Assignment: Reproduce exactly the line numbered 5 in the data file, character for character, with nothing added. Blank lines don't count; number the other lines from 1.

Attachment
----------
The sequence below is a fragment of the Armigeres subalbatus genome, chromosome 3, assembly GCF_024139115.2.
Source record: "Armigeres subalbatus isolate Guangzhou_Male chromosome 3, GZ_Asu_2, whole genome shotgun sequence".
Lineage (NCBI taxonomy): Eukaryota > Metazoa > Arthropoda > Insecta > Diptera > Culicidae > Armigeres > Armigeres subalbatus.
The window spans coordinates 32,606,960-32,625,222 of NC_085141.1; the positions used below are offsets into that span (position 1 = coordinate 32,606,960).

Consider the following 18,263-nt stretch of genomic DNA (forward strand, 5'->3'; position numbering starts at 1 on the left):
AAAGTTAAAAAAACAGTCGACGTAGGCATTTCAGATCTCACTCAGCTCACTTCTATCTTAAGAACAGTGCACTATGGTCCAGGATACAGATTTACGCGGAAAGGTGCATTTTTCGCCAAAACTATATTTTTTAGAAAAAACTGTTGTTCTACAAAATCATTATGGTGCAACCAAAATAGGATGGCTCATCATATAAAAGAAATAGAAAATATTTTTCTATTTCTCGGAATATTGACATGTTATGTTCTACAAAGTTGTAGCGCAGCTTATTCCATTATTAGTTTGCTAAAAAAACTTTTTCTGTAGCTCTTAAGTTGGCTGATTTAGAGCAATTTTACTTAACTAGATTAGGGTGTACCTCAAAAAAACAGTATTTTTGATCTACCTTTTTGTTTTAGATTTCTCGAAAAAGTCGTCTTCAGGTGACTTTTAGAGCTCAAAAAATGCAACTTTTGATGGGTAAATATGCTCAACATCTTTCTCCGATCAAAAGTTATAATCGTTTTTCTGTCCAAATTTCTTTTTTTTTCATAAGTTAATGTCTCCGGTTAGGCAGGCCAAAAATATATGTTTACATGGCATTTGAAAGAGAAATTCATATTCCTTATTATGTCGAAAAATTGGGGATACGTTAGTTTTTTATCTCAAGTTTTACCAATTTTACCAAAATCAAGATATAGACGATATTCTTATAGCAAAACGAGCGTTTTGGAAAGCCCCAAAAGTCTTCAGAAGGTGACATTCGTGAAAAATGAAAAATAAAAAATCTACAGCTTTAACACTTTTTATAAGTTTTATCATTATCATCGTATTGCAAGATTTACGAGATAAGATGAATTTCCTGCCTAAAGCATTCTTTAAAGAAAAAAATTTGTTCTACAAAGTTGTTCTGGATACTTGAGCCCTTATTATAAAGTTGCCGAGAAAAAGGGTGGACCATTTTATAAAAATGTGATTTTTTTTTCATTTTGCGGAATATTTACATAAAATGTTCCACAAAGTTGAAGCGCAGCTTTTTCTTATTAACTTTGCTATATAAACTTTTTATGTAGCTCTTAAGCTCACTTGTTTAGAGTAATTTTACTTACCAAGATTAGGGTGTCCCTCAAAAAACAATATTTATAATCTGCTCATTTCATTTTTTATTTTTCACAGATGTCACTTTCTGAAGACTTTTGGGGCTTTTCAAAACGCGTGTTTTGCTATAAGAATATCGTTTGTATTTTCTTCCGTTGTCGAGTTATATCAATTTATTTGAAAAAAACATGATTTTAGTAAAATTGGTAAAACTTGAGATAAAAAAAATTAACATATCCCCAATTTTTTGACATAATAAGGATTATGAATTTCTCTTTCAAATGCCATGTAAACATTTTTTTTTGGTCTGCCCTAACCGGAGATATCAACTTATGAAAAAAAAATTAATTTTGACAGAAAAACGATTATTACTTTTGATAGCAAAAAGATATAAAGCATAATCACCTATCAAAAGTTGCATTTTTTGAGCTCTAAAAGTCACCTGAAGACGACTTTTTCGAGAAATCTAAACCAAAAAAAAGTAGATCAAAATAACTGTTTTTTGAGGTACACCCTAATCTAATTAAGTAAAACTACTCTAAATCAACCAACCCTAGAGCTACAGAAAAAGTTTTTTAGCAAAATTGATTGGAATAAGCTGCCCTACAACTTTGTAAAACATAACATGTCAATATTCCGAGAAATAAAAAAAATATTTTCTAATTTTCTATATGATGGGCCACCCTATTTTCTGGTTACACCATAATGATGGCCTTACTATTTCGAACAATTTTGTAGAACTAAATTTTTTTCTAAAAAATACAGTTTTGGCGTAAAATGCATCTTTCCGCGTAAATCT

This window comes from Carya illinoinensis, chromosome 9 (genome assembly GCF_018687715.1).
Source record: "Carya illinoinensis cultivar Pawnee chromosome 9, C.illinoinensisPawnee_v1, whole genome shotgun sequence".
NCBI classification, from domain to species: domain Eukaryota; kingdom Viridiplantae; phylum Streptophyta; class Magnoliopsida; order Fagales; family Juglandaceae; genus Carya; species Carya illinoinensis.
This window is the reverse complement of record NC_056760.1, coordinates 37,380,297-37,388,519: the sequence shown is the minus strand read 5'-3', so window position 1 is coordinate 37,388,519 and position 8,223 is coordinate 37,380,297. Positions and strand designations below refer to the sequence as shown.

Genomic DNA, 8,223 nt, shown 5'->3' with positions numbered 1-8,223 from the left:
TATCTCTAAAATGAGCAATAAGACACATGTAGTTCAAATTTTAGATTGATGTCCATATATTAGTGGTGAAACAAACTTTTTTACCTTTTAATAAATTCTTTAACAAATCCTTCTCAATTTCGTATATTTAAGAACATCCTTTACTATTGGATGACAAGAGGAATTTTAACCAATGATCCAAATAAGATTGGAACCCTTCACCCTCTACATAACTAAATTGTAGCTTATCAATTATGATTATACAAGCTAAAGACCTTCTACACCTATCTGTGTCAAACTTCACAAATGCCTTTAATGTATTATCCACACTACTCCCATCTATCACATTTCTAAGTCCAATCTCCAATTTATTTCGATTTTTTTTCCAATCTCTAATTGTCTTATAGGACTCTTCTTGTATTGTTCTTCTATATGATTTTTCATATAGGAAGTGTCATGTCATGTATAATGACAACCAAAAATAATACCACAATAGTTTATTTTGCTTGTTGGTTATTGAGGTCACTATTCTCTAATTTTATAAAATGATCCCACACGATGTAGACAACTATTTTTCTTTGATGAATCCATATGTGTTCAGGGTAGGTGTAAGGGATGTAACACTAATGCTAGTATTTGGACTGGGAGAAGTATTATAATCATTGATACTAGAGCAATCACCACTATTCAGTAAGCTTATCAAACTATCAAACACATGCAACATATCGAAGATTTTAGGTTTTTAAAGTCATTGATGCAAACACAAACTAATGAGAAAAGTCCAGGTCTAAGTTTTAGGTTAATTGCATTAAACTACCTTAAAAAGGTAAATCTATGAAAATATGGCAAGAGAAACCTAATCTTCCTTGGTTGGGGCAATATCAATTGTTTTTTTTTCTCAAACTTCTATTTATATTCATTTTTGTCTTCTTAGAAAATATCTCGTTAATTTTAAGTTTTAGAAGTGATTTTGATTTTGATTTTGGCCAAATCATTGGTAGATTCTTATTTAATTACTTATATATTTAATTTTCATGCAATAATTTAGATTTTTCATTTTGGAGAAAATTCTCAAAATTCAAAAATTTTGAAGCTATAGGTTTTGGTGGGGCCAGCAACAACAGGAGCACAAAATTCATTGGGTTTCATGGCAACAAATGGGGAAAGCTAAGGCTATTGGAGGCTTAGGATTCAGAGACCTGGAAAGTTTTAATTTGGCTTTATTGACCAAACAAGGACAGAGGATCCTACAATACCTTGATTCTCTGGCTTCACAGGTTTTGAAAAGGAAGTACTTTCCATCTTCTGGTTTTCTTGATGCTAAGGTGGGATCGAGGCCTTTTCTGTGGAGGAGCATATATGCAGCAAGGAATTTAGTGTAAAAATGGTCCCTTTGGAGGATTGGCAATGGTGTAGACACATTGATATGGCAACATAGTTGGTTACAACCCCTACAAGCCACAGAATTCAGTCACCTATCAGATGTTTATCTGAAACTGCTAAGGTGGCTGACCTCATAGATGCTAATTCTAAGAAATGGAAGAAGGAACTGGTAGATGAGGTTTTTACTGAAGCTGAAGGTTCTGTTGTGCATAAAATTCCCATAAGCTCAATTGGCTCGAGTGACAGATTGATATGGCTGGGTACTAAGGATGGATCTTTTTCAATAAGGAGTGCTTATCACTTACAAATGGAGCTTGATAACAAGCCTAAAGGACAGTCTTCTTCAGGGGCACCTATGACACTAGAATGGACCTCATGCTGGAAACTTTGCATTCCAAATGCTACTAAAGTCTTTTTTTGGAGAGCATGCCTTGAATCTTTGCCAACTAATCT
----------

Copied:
Consider the following 18,263-nt stretch of genomic DNA (forward strand, 5'->3'; position numbering starts at 1 on the left):